‘Hate’ Doesn’t Have to Be A Bad Thing

May 25, 2018

One evening as I was doing a seminar, I asked people in the audience to list what comes to mind when they thought of the word hate. The response I got was a list of bad things:

  • You should not feel it.
  • I do it too easily.
  • I feel guilty for feeling it.
  • It comes from fear.
  • I feel uncomfortable with hate.
  • I am afraid to show it.

Such answers were pretty much what I expected, and they are probably typical of those most of us have when we think of hate. When we think of “hating well,” it seems like an oxymoron to most of us. We try to get over hatred because we have seen the destruction that it causes. We usually think of hate as a problem to be solved.

In reality, though, hate is one of the most important aspects of being human. It is one of the most crucial ingredients of a good person’s character. What we hate says a lot about who we are, what we value, what we care about. And how we hate says much about how we will succeed in love and life.

What We Hate Defines Us

First, let’s consider why we say that what we hate is important. Basically, we are defined in part by what we love and what we hate. What we love says what we will invest in, go for, move towards, give time and resources to, and orient ourselves toward with the best parts of who we are. You can tell a lot about people by what they love. You think differently, for example, about someone who “loves his family” as opposed to someone who “loves to win at all costs.” What they love gives you a window into his soul, and you know what to expect from them.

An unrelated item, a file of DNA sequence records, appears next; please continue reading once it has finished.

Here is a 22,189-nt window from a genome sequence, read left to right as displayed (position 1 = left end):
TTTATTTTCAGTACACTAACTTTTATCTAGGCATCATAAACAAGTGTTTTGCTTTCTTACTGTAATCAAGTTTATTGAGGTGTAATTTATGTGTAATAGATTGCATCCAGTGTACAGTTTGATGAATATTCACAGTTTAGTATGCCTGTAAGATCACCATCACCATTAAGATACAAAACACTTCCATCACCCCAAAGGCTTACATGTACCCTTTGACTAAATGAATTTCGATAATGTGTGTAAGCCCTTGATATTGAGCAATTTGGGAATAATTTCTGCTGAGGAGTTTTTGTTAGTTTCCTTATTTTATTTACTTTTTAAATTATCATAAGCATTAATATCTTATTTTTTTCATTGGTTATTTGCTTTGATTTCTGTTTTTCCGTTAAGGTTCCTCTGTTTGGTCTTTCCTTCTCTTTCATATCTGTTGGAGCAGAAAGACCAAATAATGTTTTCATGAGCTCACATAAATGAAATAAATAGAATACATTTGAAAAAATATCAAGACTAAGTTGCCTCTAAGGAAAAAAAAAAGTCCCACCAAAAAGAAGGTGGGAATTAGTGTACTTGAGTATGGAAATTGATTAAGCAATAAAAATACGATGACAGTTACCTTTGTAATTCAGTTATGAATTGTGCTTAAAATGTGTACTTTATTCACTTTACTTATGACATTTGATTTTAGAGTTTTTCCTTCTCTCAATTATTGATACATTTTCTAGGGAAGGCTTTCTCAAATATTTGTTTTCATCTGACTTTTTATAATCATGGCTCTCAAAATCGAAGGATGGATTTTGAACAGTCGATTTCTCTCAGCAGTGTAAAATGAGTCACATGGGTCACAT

Likewise, we can know a lot about a people by what they hate. A person who hates hard work, for example, causes you to wonder. Or one who hates weaknesses would likely cause you to keep up your guard. Hate gives us a window into people’s makeup in the same way that love does.

What would you think, for example, about a person who said that they hate the follow things: arrogance, lying, innocent people being hurt, harmful schemes, evil practices, telling lies about others, and things that stir up dissension among people?

If a person said that they hated those things, and their life demonstrated the truth of those claims, wouldn’t you be inclined to like that person? Even trust them? Wouldn’t it be easy to depend on such a person?

You could depend on people who hate the items on the above list because they would endeavor to be the opposite of all of those things in their dealings with you. They would stand up against those evils to protect you if others tried to inflict them on you. Such a person would make a good friend. We get comfort in knowing that someone hates the things we mentioned before because we realize that they are loving, and also that they will stand against those things when they threaten us. When we hear what someone hates, it tells us a lot about who he or she is.

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